Antibodies Meet Microbicides

Using a laboratory model made from post-surgery cervical and colo-rectal human tissue, researchers at the University of Pittsburgh Graduate School of Public Health are seeing positive initial results in HIV prevention by adding powerful antibodies to a topical gel.


The Pittsburgh experiments bring together the intriguing concept of deploying antibodies, which can neutralize many different strains of HIV, along with the convenience of a topical, microbicide gel. Recent successes in testing HIV-preventive microbicides made them a hot topic of discussion this week in Cape Town, South Africa, where Yanille Scott outlined her results.

Scott, a doctoral fellow at the McGee Women’s Research Institute who works with the Pittsburgh-based Microbicide Trials Network, says adding neutralizing antibodies to a temporary-acting topical gel is different from the idea of passive transfer, where antibodies are injected systemically, but it’s not a radically different notion.

“It’s something of a different perspective,” she says. “As opposed to passive transfer, it would not be expected to have a long residual effect. After a few hours it would wear off. Just like you would use a lube,” Scott says.

Initial results with this strategy are encouraging, she reports. Results vary depending on the type of antibody; Scott tested the neutralizing antibodies PG16, PG9, VRC01, and 4E10. Also, the team discovered much less antibody is needed to achieve a protective effect using rectal tissue than in cervical tissue.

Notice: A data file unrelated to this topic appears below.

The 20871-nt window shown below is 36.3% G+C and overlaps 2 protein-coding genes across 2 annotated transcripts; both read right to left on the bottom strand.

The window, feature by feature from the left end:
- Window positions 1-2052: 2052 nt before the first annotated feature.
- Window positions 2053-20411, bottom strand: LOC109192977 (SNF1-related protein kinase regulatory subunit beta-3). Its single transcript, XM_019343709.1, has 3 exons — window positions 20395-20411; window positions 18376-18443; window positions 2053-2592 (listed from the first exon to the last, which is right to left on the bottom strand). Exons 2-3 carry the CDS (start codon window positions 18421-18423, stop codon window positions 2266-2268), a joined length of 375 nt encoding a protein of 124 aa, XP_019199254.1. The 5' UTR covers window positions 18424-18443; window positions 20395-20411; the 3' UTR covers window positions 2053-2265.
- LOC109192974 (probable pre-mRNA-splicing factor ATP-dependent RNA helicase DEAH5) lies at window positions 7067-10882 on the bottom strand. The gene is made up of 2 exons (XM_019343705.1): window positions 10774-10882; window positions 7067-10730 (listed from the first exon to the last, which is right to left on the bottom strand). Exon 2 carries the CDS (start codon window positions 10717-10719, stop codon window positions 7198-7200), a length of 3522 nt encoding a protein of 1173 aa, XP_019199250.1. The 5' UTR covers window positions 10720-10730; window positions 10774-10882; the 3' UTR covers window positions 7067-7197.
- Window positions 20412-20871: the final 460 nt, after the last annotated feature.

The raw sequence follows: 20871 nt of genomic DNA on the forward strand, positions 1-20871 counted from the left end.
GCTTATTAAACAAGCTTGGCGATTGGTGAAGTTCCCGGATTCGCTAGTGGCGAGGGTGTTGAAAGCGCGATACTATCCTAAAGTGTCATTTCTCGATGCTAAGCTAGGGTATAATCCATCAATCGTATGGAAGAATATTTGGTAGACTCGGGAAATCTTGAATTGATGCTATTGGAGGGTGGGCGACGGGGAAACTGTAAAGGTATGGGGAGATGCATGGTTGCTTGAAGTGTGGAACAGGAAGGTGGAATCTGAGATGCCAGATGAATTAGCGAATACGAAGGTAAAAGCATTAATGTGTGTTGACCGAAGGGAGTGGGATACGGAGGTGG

“We take cervical tissue or colo-rectal tissue from people who have undergone colon resections or women undergoing routine hysterectomy for non-inflammatory conditions,” she says. “Within a few hours of surgery, they’ll call us, we’ll go pick it up, we set it up, we activate the tissue so all the immune cells are alive and active and we know that something is going on.”

The team then treats the tissues topically with the neutralizing antibody and adds the virus. “We’ve used the virus in medium and virus in semen, modeling HIV-infected semen.”

Scott observed protection levels of 90%, 100%, 80%, and 30%, respectively, with the neutralizing antibodies PG16, PG9, VRC01, and 4E10. The first three offered 100 percent protection of rectal tissue, with 4E10 again lagging, this time at 50%.

Scott says the results show at the very least that topically applied antibodies are effective in the presence of semen, and that this approach should be considered for HIV prevention. An antibody gel could also be used for HIV-infected people to cut down the risk of transmission to their partners. “We’re trying to understand exactly what this model is telling us and to know exactly what we can do with the data in terms of developing an antibody microbicide.”  – Michael Dumiak